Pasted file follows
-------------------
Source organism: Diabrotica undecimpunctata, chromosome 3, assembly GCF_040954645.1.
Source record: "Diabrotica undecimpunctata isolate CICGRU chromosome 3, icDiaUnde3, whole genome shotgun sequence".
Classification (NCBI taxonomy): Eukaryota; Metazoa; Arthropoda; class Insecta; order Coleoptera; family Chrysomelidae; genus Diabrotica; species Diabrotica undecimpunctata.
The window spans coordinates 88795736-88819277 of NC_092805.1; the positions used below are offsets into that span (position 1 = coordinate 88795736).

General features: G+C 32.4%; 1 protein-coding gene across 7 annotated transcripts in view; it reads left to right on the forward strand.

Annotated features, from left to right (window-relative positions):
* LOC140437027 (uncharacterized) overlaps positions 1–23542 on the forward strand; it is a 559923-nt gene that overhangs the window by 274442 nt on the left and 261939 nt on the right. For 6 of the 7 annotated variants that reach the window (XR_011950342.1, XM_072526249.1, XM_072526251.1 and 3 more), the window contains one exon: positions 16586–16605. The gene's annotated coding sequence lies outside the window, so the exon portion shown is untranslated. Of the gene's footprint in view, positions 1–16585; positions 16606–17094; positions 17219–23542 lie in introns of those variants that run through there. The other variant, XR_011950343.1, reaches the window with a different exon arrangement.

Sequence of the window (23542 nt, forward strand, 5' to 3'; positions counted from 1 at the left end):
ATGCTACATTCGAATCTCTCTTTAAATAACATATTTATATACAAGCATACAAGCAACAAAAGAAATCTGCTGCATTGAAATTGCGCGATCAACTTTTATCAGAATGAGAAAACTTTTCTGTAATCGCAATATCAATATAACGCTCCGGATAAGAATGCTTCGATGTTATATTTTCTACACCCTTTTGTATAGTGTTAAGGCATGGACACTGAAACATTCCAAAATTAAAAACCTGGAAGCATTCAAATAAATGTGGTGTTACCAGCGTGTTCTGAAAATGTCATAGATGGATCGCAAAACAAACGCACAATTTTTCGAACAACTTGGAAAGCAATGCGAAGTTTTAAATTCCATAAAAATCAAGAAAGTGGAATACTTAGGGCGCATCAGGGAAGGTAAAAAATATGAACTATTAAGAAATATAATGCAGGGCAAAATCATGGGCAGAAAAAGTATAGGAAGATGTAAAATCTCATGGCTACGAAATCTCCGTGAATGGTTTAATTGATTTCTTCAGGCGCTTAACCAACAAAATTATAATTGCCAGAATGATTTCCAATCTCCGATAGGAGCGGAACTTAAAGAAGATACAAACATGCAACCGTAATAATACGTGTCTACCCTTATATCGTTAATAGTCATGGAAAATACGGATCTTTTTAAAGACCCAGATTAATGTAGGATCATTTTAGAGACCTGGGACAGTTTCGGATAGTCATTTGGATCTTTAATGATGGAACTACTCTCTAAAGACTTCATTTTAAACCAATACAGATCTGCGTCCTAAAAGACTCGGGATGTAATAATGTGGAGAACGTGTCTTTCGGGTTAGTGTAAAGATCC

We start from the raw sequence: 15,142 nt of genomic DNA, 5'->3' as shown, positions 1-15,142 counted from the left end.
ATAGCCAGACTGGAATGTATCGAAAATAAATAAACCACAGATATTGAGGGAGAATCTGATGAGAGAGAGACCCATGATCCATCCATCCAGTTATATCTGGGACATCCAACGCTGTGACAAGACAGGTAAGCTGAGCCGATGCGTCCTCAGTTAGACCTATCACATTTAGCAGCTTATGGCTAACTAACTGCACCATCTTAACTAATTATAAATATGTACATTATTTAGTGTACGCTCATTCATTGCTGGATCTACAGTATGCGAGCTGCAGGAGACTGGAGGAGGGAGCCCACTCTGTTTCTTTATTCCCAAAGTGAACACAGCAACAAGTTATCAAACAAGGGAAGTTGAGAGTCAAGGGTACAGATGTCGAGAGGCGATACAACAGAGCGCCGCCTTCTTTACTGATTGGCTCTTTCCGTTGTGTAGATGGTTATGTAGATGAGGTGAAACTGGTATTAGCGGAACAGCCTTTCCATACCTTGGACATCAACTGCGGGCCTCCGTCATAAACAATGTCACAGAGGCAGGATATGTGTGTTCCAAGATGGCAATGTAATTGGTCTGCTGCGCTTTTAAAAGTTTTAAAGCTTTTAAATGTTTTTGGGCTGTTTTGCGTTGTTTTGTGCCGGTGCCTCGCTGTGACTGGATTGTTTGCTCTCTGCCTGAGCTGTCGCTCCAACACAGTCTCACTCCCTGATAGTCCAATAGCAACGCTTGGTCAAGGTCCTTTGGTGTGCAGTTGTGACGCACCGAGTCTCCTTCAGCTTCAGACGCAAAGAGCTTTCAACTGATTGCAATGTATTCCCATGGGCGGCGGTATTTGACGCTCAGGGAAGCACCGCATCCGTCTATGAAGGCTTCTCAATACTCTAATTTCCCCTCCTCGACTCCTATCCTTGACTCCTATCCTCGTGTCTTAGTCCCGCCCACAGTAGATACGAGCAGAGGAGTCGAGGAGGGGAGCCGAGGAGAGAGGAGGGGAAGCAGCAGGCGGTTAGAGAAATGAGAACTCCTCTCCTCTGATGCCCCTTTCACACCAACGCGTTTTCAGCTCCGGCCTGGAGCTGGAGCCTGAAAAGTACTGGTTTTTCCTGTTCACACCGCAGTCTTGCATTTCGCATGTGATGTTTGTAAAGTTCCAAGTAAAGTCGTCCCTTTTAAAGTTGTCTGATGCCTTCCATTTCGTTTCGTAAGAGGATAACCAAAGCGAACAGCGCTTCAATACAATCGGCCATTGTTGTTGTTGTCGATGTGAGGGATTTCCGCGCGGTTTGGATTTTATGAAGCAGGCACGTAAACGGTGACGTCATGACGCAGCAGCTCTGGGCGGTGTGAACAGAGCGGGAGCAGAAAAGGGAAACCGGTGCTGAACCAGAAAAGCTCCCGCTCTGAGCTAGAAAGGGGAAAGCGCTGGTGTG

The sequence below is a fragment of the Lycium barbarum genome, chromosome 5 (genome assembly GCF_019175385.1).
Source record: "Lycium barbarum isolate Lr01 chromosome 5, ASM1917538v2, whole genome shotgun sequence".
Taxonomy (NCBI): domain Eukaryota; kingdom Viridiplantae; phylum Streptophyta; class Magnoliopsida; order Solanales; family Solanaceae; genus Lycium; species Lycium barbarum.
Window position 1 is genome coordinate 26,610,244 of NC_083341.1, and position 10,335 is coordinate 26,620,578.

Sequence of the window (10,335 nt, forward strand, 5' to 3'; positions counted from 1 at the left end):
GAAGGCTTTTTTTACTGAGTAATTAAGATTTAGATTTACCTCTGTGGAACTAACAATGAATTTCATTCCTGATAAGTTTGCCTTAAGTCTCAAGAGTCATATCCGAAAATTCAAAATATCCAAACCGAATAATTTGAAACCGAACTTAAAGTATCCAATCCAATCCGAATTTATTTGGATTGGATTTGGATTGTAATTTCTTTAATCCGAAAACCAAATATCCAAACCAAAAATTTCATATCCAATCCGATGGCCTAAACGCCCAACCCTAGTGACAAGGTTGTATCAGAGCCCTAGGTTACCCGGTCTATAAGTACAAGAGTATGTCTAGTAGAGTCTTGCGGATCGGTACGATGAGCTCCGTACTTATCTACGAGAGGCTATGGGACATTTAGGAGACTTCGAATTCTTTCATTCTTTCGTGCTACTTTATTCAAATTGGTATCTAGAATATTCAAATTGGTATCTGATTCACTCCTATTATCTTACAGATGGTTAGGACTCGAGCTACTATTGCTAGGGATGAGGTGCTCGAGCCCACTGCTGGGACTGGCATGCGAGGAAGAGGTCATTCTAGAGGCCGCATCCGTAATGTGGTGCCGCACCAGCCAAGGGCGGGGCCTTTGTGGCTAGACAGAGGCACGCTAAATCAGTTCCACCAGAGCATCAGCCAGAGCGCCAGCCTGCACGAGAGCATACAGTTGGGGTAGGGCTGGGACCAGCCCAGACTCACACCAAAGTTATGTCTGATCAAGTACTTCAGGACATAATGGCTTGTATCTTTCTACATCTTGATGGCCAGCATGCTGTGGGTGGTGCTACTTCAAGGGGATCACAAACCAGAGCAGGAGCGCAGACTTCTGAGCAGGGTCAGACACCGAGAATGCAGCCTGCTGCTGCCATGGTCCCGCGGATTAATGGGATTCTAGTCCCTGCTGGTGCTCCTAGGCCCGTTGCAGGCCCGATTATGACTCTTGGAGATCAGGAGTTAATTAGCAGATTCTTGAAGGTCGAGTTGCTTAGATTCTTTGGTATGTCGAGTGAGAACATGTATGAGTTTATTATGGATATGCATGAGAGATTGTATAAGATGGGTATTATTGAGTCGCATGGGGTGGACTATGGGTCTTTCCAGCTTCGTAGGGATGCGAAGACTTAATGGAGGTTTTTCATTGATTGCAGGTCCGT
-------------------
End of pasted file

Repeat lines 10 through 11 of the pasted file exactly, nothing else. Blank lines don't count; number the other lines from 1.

We start from the raw sequence: 15,142 nt of genomic DNA, 5'->3' as shown, positions 1-15,142 counted from the left end.
ATAGCCAGACTGGAATGTATCGAAAATAAATAAACCACAGATATTGAGGGAGAATCTGATGAGAGAGAGACCCATGATCCATCCATCCAGTTATATCTGGGACATCCAACGCTGTGACAAGACAGGTAAGCTGAGCCGATGCGTCCTCAGTTAGACCTATCACATTTAGCAGCTTATGGCTAACTAACTGCACCATCTTAACTAATTATAAATATGTACATTATTTAGTGTACGCTCATTCATTGCTGGATCTACAGTATGCGAGCTGCAGGAGACTGGAGGAGGGAGCCCACTCTGTTTCTTTATTCCCAAAGTGAACACAGCAACAAGTTATCAAACAAGGGAAGTTGAGAGTCAAGGGTACAGATGTCGAGAGGCGATACAACAGAGCGCCGCCTTCTTTACTGATTGGCTCTTTCCGTTGTGTAGATGGTTATGTAGATGAGGTGAAACTGGTATTAGCGGAACAGCCTTTCCATACCTTGGACATCAACTGCGGGCCTCCGTCATAAACAATGTCACAGAGGCAGGATATGTGTGTTCCAAGATGGCAATGTAATTGGTCTGCTGCGCTTTTAAAAGTTTTAAAGCTTTTAAATGTTTTTGGGCTGTTTTGCGTTGTTTTGTGCCGGTGCCTCGCTGTGACTGGATTGTTTGCTCTCTGCCTGAGCTGTCGCTCCAACACAGTCTCACTCCCTGATAGTCCAATAGCAACGCTTGGTCAAGGTCCTTTGGTGTGCAGTTGTGACGCACCGAGTCTCCTTCAGCTTCAGACGCAAAGAGCTTTCAACTGATTGCAATGTATTCCCATGGGCGGCGGTATTTGACGCTCAGGGAAGCACCGCATCCGTCTATGAAGGCTTCTCAATACTCTAATTTCCCCTCCTCGACTCCTATCCTTGACTCCTATCCTCGTGTCTTAGTCCCGCCCACAGTAGATACGAGCAGAGGAGTCGAGGAGGGGAGCCGAGGAGAGAGGAGGGGAAGCAGCAGGCGGTTAGAGAAATGAGAACTCCTCTCCTCTGATGCCCCTTTCACACCAACGCGTTTTCAGCTCCGGCCTGGAGCTGGAGCCTGAAAAGTACTGGTTTTTCCTGTTCACACCGCAGTCTTGCATTTCGCATGTGATGTTTGTAAAGTTCCAAGTAAAGTCGTCCCTTTTAAAGTTGTCTGATGCCTTCCATTTCGTTTCGTAAGAGGATAACCAAAGCGAACAGCGCTTCAATACAATCGGCCATTGTTGTTGTTGTCGATGTGAGGGATTTCCGCGCGGTTTGGATTTTATGAAGCAGGCACGTAAACGGTGACGTCATGACGCAGCAGCTCTGGGCGGTGTGAACAGAGCGGGAGCAGAAAAGGGAAACCGGTGCTGAACCAGAAAAGCTCCCGCTCTGAGCTAGAAAGGGGAAAGCGCTGGTGTG